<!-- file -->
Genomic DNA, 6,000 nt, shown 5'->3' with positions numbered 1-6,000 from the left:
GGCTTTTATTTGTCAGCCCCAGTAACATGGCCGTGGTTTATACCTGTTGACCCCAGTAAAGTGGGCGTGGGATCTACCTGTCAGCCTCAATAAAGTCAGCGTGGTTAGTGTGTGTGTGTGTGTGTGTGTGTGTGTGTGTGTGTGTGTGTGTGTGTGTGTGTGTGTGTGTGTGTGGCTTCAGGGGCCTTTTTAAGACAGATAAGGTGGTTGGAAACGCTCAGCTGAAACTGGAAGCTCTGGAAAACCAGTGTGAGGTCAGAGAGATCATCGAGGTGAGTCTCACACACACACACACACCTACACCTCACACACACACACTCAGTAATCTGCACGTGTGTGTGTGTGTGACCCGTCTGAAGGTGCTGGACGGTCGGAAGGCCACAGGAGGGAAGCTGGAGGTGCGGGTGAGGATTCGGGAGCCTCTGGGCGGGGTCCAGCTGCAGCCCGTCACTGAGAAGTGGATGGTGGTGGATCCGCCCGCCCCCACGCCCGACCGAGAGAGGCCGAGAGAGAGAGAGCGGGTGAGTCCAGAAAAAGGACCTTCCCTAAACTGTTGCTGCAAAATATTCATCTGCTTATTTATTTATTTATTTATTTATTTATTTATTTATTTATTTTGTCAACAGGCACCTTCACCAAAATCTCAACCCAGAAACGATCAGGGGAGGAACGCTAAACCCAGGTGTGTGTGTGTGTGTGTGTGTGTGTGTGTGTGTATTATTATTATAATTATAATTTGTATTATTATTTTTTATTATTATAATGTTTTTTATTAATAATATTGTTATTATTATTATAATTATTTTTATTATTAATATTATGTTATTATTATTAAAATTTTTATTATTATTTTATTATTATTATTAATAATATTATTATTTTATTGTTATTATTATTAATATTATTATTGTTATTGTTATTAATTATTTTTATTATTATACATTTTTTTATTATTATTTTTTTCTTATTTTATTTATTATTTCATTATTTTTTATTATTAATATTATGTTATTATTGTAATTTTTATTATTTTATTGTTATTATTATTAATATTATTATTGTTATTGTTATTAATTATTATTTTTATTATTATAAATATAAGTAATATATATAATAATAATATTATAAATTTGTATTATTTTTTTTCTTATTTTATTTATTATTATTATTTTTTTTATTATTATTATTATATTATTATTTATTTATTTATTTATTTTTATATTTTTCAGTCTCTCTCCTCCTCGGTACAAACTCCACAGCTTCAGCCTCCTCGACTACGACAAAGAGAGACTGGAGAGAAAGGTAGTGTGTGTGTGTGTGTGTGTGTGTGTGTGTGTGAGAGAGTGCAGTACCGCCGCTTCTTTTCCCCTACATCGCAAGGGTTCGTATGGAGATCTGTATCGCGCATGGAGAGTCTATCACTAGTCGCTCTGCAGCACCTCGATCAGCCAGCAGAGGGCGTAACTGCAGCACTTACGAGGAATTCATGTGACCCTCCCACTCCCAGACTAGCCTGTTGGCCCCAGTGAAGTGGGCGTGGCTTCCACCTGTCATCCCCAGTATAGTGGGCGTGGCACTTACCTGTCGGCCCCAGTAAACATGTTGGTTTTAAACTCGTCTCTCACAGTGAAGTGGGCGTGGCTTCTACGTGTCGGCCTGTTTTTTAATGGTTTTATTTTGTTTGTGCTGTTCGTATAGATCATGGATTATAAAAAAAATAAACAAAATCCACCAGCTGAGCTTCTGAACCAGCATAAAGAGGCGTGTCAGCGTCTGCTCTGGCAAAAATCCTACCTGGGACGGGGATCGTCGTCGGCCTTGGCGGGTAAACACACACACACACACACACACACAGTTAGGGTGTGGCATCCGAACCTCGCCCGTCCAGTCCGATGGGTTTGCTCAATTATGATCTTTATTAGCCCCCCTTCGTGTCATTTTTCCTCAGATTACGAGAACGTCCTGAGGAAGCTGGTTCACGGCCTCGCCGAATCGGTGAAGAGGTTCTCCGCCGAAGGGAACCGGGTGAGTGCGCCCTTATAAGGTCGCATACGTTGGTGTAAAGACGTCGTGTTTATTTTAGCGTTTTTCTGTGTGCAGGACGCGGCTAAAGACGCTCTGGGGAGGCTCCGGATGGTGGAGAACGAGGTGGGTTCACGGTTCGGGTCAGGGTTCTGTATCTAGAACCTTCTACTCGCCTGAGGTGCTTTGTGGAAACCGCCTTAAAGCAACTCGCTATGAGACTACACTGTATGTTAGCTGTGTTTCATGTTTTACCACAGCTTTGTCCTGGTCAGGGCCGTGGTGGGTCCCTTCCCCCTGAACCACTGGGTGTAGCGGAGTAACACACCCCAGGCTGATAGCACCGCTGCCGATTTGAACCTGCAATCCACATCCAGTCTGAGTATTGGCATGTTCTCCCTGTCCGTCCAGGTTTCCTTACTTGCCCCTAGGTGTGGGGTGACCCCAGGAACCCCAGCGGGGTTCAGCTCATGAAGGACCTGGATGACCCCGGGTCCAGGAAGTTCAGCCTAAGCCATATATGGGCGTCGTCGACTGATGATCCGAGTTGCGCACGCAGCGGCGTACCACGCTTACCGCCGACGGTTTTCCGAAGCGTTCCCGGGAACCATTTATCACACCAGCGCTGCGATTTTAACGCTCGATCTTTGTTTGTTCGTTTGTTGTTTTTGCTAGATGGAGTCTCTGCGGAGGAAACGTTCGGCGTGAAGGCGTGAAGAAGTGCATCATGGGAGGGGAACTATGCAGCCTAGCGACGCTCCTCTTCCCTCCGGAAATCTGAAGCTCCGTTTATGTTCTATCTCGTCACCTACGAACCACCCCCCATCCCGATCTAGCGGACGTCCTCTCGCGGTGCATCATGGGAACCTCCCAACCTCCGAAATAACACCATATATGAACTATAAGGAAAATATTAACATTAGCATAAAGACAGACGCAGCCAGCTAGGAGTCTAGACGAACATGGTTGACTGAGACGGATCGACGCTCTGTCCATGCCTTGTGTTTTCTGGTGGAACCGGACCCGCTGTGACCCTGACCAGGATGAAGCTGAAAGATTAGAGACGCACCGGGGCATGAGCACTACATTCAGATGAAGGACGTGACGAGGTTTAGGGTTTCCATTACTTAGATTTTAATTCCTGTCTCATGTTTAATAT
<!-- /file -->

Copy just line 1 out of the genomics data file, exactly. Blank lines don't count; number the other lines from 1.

Genomic DNA, 6,000 nt, shown 5'->3' with positions numbered 1-6,000 from the left: